SWLing Post readers know that I’m a huge fan of the Word Radio TV Handbook (WRTH); it’s my go-to guide for radio frequencies and schedules. Well, Figliozzi’s Worldwide Listening Guide is my go-to for programming and content, not only helpful on the shortwaves, but also handy when tracking online content.
WWLG: The Content DXers Guide
Like many SWLs, I’m something of a “Content DXer:” I love chasing obscure programming––news, documentaries, music, and variety shows, anything the broadcasting world has to offer. For this, I often turn to Wi-Fi radio. Wi-Fi radio offers the discerning listener the ability to track down fascinating regional content from every corner of the globe––content never actually intended for an international audience.
But the fact is, there’s so much content out there, it’s hard to know where to start. This is where the WWLG comes in: Figliozzi exhaustively curates more than 4,000 programs (!), indexing their airing times, stations, days of broadcast, program types, frequencies, and web addresses. Additionally, he sorts the programs by genre: arts, culture, history, music, sports, and more. And Figliozzi also includes a well-thought-out directory of at least forty genres. In short, this directory has helped me not just locate, but identify, programming I would never have known about otherwise.
Frankly, I’m not sure how Figliozzi manages to curate such a vast assortment of programming. But I’m happy that he does, and especially, that he offers it for the SWL’s benefit––!
Thus the WWLG has become a permanent reference book in my shack, alongside my trusty WRTH. There’s a surprising amount of information packed into this slim, spiral-bound book…enough to keep even a seasoned DXer contented for years.
The 7th edition of Worldwide Listening Guide can be purchased here:
With a retail price under $25, I feel like the WWLG is an excellent bargain.
Many thanks to SWLing Post contributor, Thomas Ally, who notified me that he has just purchased a copy of the WWLG 7th edition through Amazon.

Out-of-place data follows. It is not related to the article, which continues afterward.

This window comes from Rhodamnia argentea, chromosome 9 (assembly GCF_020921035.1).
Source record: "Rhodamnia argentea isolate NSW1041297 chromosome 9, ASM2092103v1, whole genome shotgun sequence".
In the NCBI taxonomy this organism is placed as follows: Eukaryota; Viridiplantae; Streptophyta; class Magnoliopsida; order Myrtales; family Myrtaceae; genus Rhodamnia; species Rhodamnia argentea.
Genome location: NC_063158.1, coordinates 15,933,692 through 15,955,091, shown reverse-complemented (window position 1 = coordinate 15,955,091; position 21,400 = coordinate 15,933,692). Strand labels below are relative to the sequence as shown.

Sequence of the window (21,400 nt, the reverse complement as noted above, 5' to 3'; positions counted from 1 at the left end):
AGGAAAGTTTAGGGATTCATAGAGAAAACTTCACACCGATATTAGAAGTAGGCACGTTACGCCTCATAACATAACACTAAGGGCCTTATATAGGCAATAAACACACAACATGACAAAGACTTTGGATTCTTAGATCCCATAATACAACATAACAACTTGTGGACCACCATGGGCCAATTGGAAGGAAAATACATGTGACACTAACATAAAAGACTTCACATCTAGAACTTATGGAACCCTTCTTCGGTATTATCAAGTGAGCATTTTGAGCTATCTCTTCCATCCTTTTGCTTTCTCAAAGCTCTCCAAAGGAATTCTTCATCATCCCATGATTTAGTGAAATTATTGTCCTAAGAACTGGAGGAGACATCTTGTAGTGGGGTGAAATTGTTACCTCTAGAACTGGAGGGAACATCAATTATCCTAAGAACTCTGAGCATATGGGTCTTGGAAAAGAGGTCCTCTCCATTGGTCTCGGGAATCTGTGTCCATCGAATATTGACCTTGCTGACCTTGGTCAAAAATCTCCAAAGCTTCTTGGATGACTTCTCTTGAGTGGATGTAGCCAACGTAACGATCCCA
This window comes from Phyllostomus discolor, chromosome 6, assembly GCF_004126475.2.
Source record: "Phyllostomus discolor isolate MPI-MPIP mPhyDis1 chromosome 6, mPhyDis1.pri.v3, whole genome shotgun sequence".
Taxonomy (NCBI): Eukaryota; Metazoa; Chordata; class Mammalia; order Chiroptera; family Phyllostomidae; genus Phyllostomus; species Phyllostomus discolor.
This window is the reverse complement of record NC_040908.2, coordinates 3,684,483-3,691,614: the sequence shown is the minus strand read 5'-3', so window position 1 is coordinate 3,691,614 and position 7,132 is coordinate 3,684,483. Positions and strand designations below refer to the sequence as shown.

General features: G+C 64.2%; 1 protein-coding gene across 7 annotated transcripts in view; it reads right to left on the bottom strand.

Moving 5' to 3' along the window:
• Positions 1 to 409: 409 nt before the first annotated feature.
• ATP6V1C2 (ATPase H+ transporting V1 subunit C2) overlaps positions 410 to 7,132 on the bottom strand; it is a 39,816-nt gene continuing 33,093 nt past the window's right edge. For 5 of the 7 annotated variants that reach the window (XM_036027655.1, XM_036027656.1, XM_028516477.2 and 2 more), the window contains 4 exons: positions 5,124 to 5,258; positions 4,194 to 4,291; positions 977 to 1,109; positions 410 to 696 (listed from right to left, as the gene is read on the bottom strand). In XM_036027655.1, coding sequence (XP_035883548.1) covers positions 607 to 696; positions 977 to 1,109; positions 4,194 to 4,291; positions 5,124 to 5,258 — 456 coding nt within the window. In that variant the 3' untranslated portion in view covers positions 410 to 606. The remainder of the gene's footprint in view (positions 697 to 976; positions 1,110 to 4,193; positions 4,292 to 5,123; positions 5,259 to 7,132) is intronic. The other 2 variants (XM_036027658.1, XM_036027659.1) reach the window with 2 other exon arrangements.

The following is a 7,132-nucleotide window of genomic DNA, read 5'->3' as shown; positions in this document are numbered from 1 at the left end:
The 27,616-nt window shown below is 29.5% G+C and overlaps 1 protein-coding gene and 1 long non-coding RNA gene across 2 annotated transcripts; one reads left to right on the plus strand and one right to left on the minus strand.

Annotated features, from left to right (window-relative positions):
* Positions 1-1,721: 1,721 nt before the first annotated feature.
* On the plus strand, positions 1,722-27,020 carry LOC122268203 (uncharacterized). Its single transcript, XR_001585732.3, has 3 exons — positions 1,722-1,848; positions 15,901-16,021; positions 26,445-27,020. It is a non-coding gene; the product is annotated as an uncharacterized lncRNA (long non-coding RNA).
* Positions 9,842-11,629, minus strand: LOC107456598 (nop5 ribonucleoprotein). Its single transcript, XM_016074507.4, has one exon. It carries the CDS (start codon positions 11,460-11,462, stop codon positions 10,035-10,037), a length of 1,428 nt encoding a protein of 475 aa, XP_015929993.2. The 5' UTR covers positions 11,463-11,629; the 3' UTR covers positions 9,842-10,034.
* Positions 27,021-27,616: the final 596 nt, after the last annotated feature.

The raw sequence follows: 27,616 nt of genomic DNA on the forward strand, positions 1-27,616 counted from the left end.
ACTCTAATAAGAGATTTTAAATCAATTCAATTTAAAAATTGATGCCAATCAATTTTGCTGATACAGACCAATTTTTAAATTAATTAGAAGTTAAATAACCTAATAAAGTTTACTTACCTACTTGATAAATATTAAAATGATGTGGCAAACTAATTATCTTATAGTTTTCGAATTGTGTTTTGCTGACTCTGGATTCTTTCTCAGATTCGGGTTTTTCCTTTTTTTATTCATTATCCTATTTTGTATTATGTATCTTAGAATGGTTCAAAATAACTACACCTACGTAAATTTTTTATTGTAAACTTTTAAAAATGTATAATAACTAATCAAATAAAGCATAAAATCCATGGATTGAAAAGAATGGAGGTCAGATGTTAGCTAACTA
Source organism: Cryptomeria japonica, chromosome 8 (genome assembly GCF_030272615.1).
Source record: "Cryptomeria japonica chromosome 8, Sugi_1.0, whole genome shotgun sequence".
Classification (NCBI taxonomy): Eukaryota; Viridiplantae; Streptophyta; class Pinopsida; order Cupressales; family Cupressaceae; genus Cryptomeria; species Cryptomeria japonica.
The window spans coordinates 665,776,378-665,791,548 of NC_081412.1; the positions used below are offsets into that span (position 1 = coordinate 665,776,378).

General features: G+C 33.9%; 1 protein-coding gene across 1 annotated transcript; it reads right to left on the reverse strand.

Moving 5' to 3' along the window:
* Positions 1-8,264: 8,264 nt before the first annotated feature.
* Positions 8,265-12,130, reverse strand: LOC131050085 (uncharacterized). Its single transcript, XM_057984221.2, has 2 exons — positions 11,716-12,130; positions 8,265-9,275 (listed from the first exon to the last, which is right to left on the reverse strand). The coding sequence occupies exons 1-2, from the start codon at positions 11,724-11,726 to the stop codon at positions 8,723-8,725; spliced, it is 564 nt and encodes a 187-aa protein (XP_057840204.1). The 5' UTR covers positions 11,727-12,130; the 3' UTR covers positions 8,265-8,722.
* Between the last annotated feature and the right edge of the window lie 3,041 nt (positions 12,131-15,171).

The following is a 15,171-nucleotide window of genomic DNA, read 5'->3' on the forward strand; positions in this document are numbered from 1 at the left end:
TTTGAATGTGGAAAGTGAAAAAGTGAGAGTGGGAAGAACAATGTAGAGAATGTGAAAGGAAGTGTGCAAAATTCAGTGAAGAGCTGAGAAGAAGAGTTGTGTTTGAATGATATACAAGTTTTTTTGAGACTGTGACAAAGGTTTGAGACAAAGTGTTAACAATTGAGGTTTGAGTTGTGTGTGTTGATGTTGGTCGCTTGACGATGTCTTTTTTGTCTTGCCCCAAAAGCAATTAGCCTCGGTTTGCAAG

Here’s the description of the new edition:
New, fully-updated 7th edition provides a complete guide to listening to radio in all of today’s formats: “live,” on-demand, WiFi, podcast, terrestrial, satellite, internet, digital, and of course analog AM, FM, and Shortwave.
The introductory section explains all of the newest delivery methods for radio, and the devices used to access broadcasts from around the World at any time of day or night. Listening to programs from distant lands is no longer a late-night activity dependent upon shortwave propagation conditions. There are thousands of radio stations worldwide that use the Internet to stream their broadcasts. Traditional radio is being augmented by computers, tablets, smartphones, satellites, WiFi receivers, and multiplexed digital transmission methods, greatly enhancing the listening experience.
The Worldwide Listening Guide shows you how to access all of this audio content using these different delivery platforms. The Guide is focused on English language broadcasts that can be heard in North America. There is a comprehensive listing of more than 3500 programs. These are then placed in separate categories by program type, such as news, music, talk, current affairs.
Whereas the WRTH–also just released–is a guide to stations and broadcasts, the WWLG is a guide to content and programming. I always have copies of both in my shack.
Thanks, Tom Ally, for the tip!
The following article originally appeared in the April 2015 issue of The Spectrum Monitor magazine.
Every year, I attend two great radio conventions: the Dayton Hamvention and the Winter SWL Fest. While the Dayton Hamvention draws a massive crowd of ham radio operators, vendors, and makers from across the planet–and it’s truly a fun and fantastic event–the smaller Winter SWL Fest is actually my fave of the two.
Any why is this? A re-cap of the 2015 Winter SWL Fest might provide some clues.
The Winter SWL Fest is organized and sponsored by the North American Shortwave Association (NASWA) and each year draws well over 100 radio enthusiasts to Plymouth Meeting, Pennsylvania. While it is a shortwave radio festival––with its roots firmly in the shortwave medium––it’s certainly not limited to the HF bands only; in fact, here’s a list of some of the forums from 2015, and their subject breadth is remarkable:
- Radio on the Road 3. Janice Laws shared radio recordings and videos from her various travels across the planet, showcasing the local flavor found on the FM and AM dials.
- The Year in Pirate Radio. George Zeller once again hosted the shortwave pirate radio forum, covering the year in pirate radio, and announcing inductees into the PIrate Radio Hall of Fame.
- Time Travel, Teleportation, and Spectrum Hoarding for the Contemporary DXer. My good friend Mark Fahey and I co-hosted this forum. In this forum we discussed our obsession with collecting and sharing spectrum recordings, highlighting the added context spectrum playback provides that traditional broadcast recordings cannot. We brought along several terabytes of spectrum recordings from my home in North Carolina and from Mark’s home near Sydney, Australia, to share with this forum’s attendees.
- Coast to Coast: Geographically Enhanced Mediumwave Reception. Bill Whitacre shared what he has learned from mediumwave DXpeditions to Grayland, WA, and Lubec, ME, over the past 5 years. Bill focused on the advantages of carefully-selected geographic locations for the best DX opportunities.